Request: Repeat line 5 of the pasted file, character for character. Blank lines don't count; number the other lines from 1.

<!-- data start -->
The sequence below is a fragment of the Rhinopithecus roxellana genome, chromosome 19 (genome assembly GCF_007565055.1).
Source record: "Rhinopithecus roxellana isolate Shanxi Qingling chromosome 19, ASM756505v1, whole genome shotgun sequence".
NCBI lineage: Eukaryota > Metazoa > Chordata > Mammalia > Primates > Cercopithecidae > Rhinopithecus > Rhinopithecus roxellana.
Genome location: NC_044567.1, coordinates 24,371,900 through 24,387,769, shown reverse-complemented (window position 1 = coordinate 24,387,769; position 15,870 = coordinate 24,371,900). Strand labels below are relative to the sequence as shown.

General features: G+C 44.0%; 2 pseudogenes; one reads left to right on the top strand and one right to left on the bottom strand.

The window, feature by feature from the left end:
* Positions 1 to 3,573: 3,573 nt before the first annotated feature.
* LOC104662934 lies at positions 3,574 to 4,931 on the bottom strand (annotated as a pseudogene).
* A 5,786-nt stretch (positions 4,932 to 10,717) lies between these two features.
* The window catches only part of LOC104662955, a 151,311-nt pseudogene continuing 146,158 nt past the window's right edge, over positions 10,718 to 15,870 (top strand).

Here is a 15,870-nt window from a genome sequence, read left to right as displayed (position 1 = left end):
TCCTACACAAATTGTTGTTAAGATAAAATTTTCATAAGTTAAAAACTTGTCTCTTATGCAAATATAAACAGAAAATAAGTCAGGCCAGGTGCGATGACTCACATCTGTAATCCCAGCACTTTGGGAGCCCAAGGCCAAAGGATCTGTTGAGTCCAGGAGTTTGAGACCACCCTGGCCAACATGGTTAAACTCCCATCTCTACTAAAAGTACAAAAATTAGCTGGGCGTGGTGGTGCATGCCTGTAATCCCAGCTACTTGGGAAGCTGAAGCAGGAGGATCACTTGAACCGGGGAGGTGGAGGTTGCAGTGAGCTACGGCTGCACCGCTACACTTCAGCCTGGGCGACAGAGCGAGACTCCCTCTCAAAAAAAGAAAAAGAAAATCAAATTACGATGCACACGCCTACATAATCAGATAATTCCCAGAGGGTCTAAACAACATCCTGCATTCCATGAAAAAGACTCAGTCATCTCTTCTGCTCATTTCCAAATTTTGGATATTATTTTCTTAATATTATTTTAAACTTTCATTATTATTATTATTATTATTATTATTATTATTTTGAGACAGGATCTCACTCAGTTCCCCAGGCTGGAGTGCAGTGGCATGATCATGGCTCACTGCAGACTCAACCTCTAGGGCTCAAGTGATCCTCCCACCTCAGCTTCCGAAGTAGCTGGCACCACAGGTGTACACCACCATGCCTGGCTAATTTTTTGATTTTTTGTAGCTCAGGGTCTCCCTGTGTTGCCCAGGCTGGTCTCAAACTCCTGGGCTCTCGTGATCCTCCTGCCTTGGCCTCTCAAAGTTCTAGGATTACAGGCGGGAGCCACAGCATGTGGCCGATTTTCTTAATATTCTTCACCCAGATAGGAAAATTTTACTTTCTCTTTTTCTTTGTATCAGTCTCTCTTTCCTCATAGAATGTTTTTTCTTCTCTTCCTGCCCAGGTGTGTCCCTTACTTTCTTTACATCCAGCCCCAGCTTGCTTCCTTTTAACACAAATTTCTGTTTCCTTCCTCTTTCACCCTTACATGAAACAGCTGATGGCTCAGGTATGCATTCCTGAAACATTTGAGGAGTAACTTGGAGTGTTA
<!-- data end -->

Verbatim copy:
General features: G+C 44.0%; 2 pseudogenes; one reads left to right on the top strand and one right to left on the bottom strand.